The first Italian purpose-built production electric superbike, the eCRP takes full advantage of CRP Technology’s rich history of race engineering success. CRP has been making critical parts for Formula 1, WRC, MotoGP and top Italian supercar manufacturers since the early 1970’s.
I was lucky enough to be treated to a full tour of their Modena headquarters, just around the way from the Ducati, Lamborghini & Ferrari factories. Given Italy’s rich history of high-performance motor vehicle design and CRP’s deep experience in the field, I suspect the eCRP has a good chance of holding her own against her legendary gas-powered sisters — Ducati, Aprilia, MV Agusta et al. As you can see in the photo above, this bike is clearly designed in Italy. OK, so it’s not red, but the lines are gorgeous. The bikes for the TTXGP will be delivered unpainted so teams can paint to their sponsor’s specs.
First, the Specs
The eCRP 1.2 is loaded with the following:
- Twin Agni 95 DC motors
- Voltage: 92V
- Batteries: Packs starting from 7.4 KWh
- On-Board Battery Management System
- Charging Time: ~3 hours
- Endurance: Over 40 Km in TTXGP Configuration
- Top Speed: ~200 Km/hour
- Weight ~160 Kg
- Custom Ohlins rear shock
- Marzocchi D.43 Superbike forks
- Floating wave rotors
- Brembo 4 piston radial caliper front brakes
- Marchesini or OZ wheels
- CRP-built Aluminum cast alloy Chassis
- Windows software
- USB based system to enable peripherals
- MSRP €40,000
- Lease options also available: €5,000+VAT for single race or €18,000+VAT for entire season, + €10,000 Deposit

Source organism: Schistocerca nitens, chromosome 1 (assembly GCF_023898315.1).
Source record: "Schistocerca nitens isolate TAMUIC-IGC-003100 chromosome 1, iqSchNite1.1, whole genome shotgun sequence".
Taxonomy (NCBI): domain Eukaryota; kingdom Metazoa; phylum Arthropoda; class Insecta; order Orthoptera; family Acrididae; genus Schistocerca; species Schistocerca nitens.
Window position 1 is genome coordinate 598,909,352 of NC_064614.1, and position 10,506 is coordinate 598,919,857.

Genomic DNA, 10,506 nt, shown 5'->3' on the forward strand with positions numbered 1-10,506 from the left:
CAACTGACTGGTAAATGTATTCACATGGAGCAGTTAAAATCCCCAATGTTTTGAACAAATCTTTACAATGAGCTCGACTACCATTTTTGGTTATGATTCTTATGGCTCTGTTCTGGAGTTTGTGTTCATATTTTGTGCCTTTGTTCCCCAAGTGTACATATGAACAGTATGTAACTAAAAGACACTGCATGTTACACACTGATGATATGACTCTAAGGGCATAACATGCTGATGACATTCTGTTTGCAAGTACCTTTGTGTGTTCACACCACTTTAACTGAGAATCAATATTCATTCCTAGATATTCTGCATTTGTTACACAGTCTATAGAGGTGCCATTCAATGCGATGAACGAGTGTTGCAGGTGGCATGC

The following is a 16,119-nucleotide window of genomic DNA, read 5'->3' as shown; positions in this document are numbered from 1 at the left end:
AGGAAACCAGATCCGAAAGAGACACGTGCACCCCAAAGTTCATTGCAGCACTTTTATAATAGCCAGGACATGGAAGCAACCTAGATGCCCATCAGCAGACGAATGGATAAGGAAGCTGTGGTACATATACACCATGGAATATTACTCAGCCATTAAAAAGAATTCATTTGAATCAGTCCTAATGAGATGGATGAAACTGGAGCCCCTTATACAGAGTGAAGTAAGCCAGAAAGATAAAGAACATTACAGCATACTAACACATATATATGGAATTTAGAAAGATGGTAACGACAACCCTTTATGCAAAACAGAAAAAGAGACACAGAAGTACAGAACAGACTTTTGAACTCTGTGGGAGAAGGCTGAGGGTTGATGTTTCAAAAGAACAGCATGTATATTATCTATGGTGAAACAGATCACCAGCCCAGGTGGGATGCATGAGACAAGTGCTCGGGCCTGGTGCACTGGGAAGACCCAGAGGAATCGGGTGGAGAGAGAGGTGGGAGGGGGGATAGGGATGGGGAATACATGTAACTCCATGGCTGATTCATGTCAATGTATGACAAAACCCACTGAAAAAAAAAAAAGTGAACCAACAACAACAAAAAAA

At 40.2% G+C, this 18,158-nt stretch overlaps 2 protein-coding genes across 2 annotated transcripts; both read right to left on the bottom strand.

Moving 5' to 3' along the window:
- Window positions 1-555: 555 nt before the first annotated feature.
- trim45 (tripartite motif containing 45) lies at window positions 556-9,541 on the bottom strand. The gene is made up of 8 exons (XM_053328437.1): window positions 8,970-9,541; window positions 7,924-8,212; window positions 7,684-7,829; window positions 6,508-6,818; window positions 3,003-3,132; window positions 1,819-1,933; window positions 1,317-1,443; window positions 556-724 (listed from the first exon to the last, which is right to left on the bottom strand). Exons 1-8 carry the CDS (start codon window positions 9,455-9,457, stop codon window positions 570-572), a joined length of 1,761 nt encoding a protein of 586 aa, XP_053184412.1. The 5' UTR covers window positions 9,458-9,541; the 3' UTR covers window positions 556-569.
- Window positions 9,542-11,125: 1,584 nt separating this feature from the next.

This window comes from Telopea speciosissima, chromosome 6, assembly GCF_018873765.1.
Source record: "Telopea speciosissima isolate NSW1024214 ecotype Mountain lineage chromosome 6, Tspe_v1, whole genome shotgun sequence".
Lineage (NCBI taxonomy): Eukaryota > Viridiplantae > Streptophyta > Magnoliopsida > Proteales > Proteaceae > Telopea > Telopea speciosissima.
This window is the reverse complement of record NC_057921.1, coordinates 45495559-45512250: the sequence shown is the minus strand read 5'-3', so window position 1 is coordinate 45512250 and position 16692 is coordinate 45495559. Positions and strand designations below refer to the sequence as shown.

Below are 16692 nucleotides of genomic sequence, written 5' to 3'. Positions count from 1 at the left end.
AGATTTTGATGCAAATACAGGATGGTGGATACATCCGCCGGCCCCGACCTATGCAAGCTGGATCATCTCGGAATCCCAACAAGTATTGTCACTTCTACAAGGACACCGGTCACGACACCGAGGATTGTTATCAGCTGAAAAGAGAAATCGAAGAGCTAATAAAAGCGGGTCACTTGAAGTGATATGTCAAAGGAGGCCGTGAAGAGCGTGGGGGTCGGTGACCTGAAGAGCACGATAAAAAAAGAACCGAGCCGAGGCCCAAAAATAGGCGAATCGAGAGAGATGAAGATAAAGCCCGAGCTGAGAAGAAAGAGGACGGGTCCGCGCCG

Race Engineering Runs in the Family
Franco Cevolini, Chairman and Technical Director, pictured above with Technical Director Giampiero Testoni, showed me the broad range of equipment and materials they use to manufacture high-performance parts. CRP is most well-known for their proprietary polyamide carbon blend material, Windform, which they use to build a wide range of parts using selective laser sintering. Unlike most rapid prototyping, these are not molds or samples but the actual parts, everything from valve covers to critical fairing (bodywork) sections. Race teams email their new technical drawings before the day’s end, then CRP fires up the SLS machine and have a new part ready to ship to the track the next morning.
The family-owned company is run by two generations of Cevolini family engineers. The bulk of my information came from Livia, the youngest, and CRP’s Marketing & Sales Director. Her brother, Franco Cevolini joined us to give the tour of the factory and racing departments. In the racing department we met with the founder, Franco and Livia’s father Roberto, who was busy working on their Moto2 bike.
Because all Moto2 competitors are given a sealed engine, they had tested the bike in their wind tunnel to see if there was any way to improve the bike’s aerodynamics. They had a rather interesting tank cover, but essentially had found no real advantage could be made in the wind tunnel, so he was working out how to make the bike exit turns more quickly. With a field of around 40 of the world’s most blood-thirsty young riders on identical engines, Moto2 is the most competitive series today, making it an extreme proving ground for all involved. I suspect that a lot of the lessons they’re learning in Moto2 will translate well to the twin Agni-powered eCRP.
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